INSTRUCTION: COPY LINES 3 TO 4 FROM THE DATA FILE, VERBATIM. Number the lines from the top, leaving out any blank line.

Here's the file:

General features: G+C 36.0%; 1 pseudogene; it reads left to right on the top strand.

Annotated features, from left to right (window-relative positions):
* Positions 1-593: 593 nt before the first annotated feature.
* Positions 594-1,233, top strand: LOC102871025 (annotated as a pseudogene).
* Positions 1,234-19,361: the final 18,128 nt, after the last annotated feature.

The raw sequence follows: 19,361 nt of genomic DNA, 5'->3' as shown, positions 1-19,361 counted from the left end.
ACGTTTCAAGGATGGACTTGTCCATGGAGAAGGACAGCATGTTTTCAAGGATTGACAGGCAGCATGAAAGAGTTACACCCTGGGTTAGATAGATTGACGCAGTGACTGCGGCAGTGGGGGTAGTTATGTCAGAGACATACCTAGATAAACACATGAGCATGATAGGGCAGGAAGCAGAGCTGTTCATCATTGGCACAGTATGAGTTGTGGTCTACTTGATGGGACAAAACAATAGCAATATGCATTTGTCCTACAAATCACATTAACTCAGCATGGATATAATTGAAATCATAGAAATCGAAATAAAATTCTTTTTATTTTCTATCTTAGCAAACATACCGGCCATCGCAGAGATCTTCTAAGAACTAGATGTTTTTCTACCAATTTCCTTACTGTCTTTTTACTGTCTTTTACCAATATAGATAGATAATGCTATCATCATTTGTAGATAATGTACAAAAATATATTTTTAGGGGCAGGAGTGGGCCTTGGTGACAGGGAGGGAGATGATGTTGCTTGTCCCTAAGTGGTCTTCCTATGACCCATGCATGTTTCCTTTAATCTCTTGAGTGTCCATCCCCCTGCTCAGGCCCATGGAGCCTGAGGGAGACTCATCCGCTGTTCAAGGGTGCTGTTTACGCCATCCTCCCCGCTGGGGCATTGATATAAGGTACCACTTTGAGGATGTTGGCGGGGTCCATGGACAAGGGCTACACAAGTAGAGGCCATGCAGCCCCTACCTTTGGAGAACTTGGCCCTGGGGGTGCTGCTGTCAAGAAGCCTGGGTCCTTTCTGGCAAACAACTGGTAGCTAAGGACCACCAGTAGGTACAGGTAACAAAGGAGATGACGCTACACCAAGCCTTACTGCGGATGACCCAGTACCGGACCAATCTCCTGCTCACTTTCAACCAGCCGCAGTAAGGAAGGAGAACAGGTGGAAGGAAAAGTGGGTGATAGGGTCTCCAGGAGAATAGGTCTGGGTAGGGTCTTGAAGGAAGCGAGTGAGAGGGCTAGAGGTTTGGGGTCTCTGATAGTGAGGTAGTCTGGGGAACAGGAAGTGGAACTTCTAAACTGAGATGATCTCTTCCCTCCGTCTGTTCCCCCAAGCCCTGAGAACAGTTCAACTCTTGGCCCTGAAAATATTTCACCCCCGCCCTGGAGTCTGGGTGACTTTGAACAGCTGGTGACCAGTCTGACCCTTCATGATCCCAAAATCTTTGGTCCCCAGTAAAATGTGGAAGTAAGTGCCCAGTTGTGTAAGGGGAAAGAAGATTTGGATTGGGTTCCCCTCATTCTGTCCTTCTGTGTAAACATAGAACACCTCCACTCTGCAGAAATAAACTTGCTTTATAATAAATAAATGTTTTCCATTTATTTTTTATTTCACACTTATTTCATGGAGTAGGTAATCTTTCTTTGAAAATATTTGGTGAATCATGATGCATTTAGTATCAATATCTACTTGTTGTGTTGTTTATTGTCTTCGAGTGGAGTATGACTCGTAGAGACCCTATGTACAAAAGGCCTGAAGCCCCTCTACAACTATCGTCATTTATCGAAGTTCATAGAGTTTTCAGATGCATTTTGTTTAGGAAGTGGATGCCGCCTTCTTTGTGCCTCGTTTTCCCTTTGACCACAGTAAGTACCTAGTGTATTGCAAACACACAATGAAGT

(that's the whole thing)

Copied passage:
* Positions 1-593: 593 nt before the first annotated feature.
* Positions 594-1,233, top strand: LOC102871025 (annotated as a pseudogene).